Eisenhower and Little Rock: A Civil Rights Lesson

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Grade Level:
High School: Ninth Grade through Twelfth Grade
Social Studies
Common Core Standards:
6-8.RH.1, 6-8.RH.2, 6-8.RH.3, 6-8.RH.4, 6-8.RH.5, 6-8.RH.6, 6-8.RH.8, 6-8.RH.10, 6-8.WHST.1, 6-8.WHST.1.a, 6-8.WHST.1.b, 6-8.WHST.1.c, 6-8.WHST.1.d, 6-8.WHST.1.e, 6-8.WHST.2, 6-8.WHST.2.a, 6-8.WHST.2.b, 6-8.WHST.2.c, 6-8.WHST.2.d, 6-8.WHST.2.e, 6-8.WHST.2.f, 6-8.WHST.4, 6-8.WHST.5, 6-8.WHST.8, 6-8.WHST.9, 6-8.WHST.10
State Standards:
Pennsylvania State Standards for Reading & Writing in History & Social Studies (Grades 6-12)

CC.8.5.A, CC.8.5.B, CC.8.5.D, CC.8.5.E, CC.8.5.F, CC.8.5.H, CC.8.5.J; CC.8.6.A, CC.8.6.B, CC.8.6.C, CC.8.6.D, CC.8.6.G, CC.8.6.H, CC.8.6.I

Objectives and Lesson Overview 

What: To explore and analyze competing views on race relations during the Civil Rights era as well as the role and power of the federal government using the specific event of the Little Rock Crisis. 

How: Examine and discuss primary documents in the form of letters written to President Dwight D. Eisenhower both for and against his actions regarding the Little Rock Crisis, in addition to background information on the event itself. 

Why: The decision handed down by Brown v. Board of Education of Topeka, Kansas and the resulting events in Little Rock, Arkansas, were transformational points in the history of the United States and the rights of its citizens. Close examination of primary sources reveal much about the time period, including prevailing attitudes towards race relations and the balance of power between state and federal governments. The topics discussed in the Civil Rights era and in the Little Rock Crisis remain relevant and critical topics today, including the role of informed and politically engaged citizens.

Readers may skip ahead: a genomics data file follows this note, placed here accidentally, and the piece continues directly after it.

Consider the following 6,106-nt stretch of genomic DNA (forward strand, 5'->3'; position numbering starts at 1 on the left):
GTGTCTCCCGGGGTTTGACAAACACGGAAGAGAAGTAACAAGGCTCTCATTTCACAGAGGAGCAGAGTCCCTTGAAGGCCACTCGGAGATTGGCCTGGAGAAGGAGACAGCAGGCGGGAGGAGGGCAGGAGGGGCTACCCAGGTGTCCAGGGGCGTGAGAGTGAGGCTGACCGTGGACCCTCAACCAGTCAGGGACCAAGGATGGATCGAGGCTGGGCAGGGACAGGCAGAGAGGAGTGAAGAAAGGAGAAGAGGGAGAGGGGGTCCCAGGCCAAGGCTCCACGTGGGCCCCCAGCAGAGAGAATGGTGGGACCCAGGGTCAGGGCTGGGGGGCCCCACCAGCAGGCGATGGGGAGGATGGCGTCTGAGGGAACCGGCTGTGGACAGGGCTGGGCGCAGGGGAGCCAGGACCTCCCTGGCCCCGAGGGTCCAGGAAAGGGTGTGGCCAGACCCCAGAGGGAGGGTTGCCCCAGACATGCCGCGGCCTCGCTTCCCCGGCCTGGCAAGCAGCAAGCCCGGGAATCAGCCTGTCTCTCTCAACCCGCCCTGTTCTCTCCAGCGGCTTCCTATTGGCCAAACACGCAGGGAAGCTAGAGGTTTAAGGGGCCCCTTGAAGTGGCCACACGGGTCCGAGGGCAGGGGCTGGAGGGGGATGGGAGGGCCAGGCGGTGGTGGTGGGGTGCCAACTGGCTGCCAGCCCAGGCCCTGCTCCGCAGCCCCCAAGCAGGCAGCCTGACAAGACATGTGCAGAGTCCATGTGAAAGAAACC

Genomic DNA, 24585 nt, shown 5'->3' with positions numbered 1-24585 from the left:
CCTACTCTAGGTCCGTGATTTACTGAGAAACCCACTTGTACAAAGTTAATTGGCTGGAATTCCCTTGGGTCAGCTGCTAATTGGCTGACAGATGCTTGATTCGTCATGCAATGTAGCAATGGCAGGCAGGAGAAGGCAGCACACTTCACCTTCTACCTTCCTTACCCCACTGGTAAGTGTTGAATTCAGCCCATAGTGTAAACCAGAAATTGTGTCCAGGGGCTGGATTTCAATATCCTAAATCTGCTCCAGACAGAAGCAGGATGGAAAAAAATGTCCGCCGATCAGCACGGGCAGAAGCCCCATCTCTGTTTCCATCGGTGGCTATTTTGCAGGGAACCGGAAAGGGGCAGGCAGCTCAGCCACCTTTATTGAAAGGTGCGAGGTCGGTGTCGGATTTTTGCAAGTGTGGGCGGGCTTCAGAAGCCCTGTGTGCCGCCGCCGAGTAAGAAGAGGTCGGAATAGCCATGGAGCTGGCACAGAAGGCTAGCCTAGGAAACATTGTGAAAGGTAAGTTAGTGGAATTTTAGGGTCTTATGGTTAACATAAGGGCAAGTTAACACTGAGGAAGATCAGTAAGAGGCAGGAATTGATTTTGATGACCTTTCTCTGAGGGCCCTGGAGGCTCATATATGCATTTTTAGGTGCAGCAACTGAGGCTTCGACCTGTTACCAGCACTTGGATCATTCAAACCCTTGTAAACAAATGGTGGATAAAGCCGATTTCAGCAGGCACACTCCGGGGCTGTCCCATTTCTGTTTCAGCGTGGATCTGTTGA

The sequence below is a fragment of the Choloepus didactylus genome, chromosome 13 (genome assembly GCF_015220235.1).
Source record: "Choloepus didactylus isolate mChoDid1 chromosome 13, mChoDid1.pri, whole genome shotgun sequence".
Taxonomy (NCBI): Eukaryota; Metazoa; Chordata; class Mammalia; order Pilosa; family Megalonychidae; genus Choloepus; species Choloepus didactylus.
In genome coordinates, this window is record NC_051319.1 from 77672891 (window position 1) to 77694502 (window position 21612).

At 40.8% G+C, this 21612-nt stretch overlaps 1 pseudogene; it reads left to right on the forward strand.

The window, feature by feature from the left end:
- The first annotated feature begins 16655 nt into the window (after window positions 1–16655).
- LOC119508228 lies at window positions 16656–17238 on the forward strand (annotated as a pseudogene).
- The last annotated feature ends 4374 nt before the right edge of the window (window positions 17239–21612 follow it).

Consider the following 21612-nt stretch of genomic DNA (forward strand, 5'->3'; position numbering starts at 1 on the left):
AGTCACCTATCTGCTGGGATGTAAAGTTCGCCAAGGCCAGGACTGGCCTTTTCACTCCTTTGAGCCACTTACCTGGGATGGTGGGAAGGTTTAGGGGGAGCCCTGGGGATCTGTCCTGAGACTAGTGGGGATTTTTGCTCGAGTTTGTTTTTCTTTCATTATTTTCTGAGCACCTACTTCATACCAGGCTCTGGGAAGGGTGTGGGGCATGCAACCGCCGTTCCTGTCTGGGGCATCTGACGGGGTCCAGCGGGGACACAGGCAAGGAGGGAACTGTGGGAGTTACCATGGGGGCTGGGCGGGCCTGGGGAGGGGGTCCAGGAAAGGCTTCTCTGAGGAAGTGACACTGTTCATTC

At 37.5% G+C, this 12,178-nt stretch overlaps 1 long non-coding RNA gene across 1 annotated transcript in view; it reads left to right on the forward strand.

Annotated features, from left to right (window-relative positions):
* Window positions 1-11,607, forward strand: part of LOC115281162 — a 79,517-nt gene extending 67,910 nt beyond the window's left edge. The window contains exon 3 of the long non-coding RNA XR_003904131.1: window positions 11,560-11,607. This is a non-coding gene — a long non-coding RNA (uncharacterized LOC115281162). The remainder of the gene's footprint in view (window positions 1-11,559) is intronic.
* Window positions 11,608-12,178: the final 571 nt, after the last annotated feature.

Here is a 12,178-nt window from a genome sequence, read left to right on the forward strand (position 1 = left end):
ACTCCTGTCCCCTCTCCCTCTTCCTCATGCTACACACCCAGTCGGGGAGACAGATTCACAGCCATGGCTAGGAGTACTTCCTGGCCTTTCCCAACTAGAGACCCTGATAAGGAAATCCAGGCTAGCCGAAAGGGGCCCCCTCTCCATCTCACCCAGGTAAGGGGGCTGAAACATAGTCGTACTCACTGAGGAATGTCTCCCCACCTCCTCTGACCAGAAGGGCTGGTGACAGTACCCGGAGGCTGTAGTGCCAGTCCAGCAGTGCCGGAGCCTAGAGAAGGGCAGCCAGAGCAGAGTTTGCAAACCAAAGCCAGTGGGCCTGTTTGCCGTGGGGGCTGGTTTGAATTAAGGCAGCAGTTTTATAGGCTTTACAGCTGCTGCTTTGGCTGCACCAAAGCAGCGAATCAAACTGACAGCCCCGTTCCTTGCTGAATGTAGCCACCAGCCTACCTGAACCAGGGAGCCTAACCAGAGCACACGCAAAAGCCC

Verify: After analyzing President Eisenhower’s speech on Sept 24, 1957, and at least two letters sent to President Eisenhower in response to his handling of the Little Rock Crisis, students will place themselves in the role of the president and respond to a letter of their choice.   


Preparing for the Lesson 

Each student will need a copy of Handout B which contains the Primary Document Analysis work-sheet and the prompt for the suggested assessment. It is also recommended that each student have a copy of Handout A. 

Print out an appropriate number of the Primary Document set, which consists of seven letters in total and place them in folders for distribution during the lesson. Consider tri-folding the letters and placing them in envelopes for additional depth in the role-playing aspect. 

Recommended Prior Knowledge 

Students should be familiar with Jim Crow laws and the concept of segregation. It would also be helpful for students to be aware of Plessy v. Ferguson and its impact.  


  • Introduce the lesson by going over the objectives and the lesson overview. A warm-up or bell-ringer is also helpful. Suggested themes for a warm-up include the concepts of fairness compared to equality; who should be responsible for creating and/or enforcing rules, even if they are unpopular; or how you would explain a decision that you’ve made to people who disagree with it. 

  • Distribute Handouts A and B and divide the class into groups of 3. 

  • Students should read through Handout A first and stop to discuss and answer the reading comprehension questions at the bottom of the first page. This can be done individually, by groups, or as a class. Go over the questions by calling on various students. 

  • Repeat the same process for Handout B, which contains excerpts from Eisenhower’s speech to the American public on September 24, 1957, explaining why he sent federal troops into Little Rock Arkansas.